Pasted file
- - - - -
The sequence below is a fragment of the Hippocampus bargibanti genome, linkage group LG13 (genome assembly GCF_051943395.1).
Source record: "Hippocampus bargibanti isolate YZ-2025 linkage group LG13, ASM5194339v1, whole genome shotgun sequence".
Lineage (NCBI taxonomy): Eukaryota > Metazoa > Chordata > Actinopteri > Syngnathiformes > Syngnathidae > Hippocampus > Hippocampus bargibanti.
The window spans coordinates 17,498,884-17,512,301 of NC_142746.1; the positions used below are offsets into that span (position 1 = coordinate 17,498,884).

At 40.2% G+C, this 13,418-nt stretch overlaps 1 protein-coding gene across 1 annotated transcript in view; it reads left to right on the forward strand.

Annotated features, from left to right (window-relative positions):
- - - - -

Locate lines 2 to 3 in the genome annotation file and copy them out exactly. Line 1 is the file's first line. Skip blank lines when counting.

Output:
Source record: "Hippocampus bargibanti isolate YZ-2025 linkage group LG13, ASM5194339v1, whole genome shotgun sequence".
Lineage (NCBI taxonomy): Eukaryota > Metazoa > Chordata > Actinopteri > Syngnathiformes > Syngnathidae > Hippocampus > Hippocampus bargibanti.